Smokey To Be The World's Loudest Cat

A pet cat called Smokey is claimed to have the loudest purr in the world, which emits a sound as loud as a lawnmower. Most cats purr at about 25 decibels but Smokey's averages 80 decibels.

However, when measured close-up her purrs reach 92 decibels, comparable to the noise of a lawnmower, hair dryer or, it is claimed, a Boeing 737 coming in to land.

Its owners, Ruth and Mark Adams, say Smokey's noisy purrs make it impossible for them to hear the television or radio when she is in the room and they struggle to have telephone conversations.

"She has always been very vocal and purrs at some level almost all the time," said Ruth, from Pitsford, in Northampton. "She even manages to purr while she eats. The only time she is silent is when she is asleep.

Mrs Adams, who runs an office park with her husband, adopted Smokey from the rescue centre NANNA three years ago for her 10-year-old daughter Amy. The family has two dogs and two other cats but say 12-year-old Smokey is by far the loudest cat they have ever heard.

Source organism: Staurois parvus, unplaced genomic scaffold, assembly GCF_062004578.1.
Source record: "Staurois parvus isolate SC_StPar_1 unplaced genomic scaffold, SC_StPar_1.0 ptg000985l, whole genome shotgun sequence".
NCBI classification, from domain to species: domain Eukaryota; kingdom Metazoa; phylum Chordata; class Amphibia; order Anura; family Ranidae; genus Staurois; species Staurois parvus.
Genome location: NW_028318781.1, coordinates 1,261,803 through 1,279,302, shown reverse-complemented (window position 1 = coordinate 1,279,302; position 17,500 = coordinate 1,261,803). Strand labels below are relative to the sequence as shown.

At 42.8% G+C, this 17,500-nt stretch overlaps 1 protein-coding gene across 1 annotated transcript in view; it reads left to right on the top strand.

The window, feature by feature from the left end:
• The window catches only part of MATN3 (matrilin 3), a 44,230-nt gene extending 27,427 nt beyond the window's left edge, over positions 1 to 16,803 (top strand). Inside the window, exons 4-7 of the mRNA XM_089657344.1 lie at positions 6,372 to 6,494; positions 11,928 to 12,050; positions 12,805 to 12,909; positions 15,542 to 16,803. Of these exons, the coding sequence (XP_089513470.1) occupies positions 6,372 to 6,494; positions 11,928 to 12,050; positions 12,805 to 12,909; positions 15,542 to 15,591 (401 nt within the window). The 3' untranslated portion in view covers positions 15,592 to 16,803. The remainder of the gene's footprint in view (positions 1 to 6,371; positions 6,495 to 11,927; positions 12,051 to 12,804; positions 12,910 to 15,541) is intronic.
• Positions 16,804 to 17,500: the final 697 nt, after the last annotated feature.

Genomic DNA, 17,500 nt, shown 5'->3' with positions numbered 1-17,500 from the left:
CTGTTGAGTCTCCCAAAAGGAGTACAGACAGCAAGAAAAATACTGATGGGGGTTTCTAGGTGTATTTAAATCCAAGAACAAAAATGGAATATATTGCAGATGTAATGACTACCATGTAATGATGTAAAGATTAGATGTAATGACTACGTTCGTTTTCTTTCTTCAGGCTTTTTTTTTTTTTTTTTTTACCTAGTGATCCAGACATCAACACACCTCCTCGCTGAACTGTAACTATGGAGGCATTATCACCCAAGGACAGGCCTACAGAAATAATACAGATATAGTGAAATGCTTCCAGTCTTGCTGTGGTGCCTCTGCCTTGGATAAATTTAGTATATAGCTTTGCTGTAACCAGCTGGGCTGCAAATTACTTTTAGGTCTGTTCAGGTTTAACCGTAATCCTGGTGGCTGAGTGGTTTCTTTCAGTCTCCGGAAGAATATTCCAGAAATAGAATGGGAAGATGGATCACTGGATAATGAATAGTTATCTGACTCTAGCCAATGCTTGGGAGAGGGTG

Mrs Adams said Smokey, whose favourite leisures are eating and sleeping on the window sill, sometimes made herself cough as her purrs are so loud. "She can have sudden bursts of loud purrs and her throat gets dry so she makes herself cough," she added.

"It's not just the volume of her purr which is strange, she makes quite a unique sound as if she has a dove stuck in her throat.

Diana Johnson, of Northampton Cats Protection, who has met Smokey, said: "I have in no way heard anything like her purr in my life. It can drown out your conversation. "It is very strange and I've never found a cat with a purr that is anywhere near as loud."

The family has now submitted an application to Guinness World Records.

A spokesman for Guinness World Records said: "The Guinness World Record for the loudest shout by a human is 129dB. "If Smokey the cat is able to purr at over 80dB it would be an astonishing feat."

Smokey has become an honorary helper for Cat Protection's Northampton branch and is helping to raise awareness of the important cat welfare work they do.
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